Earlier this year I asked Vice Chairman Kohn to lead a review of our disclosure policies, with the goal of increasing the range of information that we make available to the public. The group has been making substantial progress, and I am pleased to say that we'll soon be adding to the website material that provides the information requested in the Dodd-Shelby Amendment to the recent budget resolution.

Specifically, we will be adding new tables that provide information on the number of borrowers under each program, and more information on the details on the credit extended, including measures of the concentration of credit among borrowers.

In addition, we will be providing monthly information on the collateral that is being taken under our various lending programs, including breakouts by type of collateral and by ratings categories. And we will be supplementing information provided on the valuation of collateral for the Maiden Lane facilities and the commercial paper credit facility.

Finally, we will be providing additional information on the extent of our contracting with private firms with respect to our lending programs, as well as on the terms and natures of such contracts. Over time, we expect to continue to expand the range of information on our website as our review of disclosure practices proceeds.

Thank you. I'd be pleased to respond to your questions.

REP. MALONEY: Thank you very much for your -- thank you very much for your testimony. And my basic question is, is there any good news? Can you elaborate more? You mentioned in some interviews that you were seeing green shoots for recovery in the economy. And has the recent report on real GDP for the first quarter of 2009 changed your views on the economy?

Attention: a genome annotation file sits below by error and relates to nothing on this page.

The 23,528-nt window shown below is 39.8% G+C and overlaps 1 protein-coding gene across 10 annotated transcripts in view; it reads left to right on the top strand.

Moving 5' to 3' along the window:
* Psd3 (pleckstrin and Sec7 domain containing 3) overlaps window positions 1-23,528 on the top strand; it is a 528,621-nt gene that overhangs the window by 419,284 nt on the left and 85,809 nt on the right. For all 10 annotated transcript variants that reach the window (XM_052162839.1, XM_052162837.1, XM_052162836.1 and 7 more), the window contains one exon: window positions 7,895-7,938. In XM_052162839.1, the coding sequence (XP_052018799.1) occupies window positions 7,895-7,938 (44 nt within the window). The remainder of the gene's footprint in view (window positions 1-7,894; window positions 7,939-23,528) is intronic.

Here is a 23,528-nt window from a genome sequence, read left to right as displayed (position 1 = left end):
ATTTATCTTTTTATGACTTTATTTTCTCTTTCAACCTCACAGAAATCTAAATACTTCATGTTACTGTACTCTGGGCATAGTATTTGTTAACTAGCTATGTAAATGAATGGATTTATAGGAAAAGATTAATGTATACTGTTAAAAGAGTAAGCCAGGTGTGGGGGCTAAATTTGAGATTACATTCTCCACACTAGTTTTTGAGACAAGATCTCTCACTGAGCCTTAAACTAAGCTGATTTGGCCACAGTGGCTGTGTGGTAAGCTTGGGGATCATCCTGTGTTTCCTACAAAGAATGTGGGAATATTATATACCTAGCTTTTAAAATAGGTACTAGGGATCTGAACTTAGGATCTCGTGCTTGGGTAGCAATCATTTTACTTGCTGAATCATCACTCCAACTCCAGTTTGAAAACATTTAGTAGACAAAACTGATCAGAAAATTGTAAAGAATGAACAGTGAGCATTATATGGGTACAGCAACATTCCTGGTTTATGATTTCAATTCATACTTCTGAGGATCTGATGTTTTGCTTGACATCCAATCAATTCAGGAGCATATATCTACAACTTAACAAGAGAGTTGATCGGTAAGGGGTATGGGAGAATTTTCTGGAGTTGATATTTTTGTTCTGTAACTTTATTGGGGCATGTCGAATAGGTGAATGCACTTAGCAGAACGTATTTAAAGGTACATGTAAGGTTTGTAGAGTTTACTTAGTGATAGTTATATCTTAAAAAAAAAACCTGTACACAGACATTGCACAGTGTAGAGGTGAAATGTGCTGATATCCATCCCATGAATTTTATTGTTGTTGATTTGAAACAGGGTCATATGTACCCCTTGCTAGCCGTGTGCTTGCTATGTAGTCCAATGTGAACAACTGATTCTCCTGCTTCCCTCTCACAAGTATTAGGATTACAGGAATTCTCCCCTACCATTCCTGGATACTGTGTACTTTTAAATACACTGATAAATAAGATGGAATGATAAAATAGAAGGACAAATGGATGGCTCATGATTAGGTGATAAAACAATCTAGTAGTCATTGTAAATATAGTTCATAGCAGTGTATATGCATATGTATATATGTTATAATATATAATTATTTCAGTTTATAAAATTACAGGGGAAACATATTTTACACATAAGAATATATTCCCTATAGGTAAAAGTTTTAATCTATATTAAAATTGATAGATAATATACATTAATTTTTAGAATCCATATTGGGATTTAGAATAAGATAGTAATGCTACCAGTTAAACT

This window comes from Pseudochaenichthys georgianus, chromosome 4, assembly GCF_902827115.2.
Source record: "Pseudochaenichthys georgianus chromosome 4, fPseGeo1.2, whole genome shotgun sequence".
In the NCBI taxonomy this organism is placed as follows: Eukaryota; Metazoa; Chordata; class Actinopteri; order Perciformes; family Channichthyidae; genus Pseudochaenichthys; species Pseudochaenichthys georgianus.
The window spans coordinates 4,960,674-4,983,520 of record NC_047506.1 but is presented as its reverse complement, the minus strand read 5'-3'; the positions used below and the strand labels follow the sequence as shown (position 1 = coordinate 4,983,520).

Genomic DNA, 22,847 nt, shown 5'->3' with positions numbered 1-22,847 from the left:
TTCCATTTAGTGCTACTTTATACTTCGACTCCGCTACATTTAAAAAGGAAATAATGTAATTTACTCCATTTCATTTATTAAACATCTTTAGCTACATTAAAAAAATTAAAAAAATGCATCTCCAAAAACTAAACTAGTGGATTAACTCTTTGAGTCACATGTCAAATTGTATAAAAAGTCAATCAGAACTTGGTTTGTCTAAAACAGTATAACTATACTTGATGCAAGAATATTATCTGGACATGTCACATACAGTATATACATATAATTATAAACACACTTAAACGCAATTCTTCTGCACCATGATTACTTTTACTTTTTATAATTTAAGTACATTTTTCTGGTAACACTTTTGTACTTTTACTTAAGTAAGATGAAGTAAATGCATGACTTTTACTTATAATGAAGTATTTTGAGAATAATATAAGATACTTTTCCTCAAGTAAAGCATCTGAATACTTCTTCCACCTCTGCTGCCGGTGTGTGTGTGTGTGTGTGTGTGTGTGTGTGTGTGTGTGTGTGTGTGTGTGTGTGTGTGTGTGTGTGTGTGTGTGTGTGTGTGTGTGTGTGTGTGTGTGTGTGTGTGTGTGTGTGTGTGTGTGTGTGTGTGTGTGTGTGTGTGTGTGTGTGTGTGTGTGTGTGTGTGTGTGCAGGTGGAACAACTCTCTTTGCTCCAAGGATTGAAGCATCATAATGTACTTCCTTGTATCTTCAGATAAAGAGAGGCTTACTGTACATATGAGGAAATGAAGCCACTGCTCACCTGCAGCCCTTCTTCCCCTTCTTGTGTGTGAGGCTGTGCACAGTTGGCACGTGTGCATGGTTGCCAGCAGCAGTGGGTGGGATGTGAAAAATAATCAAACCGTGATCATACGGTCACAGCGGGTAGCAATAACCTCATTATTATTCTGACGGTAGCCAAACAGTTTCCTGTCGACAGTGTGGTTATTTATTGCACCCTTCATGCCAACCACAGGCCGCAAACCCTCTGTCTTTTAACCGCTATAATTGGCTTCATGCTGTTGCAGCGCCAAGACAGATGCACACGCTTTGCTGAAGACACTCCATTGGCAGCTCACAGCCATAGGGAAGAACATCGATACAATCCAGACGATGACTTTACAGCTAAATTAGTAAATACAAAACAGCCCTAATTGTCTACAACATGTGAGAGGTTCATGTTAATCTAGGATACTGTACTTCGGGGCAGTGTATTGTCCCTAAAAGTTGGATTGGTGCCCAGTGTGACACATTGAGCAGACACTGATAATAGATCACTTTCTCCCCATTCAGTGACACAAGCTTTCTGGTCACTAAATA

MR. BERNANKE: Chair Maloney, as you know, the numbers -- the headline numbers for GDP growth in the fourth and first quarter were very negative, both minus 6 percent at an annual rate. But I think a bit of good news was in the composition of growth in the first quarter. As I mentioned in my testimony, about half of the decline in GDP in the first quarter represented the liquidation of excess inventories, and as inventories are worked down, then firms will be able to increase their production to meet what looks to be some stabilization in final demand.

And so we are hopeful that the very sharp decline we saw beginning last fall through early this year will moderate considerably in the near term, and that we'll see positive growth by the end of the year.

REP. MALONEY: Can you explain why the results of the stress tests were delayed?

MR. BERNANKE: Yes. This was a very comprehensive exercise, unprecedented in its scale and scope. The three federal oversight agencies collaborated very closely, working through the entire portfolios, the reserving practices and the earnings of the 19 largest banks in the country.

So it was a very extensive and detailed exercise. After we completed our first set of data, we took the data back to the banks. And we gave them opportunity not to negotiate but to point out where there were misunderstandings, communication problems, data issues and so on, which we as an appropriate measure agreed to look at.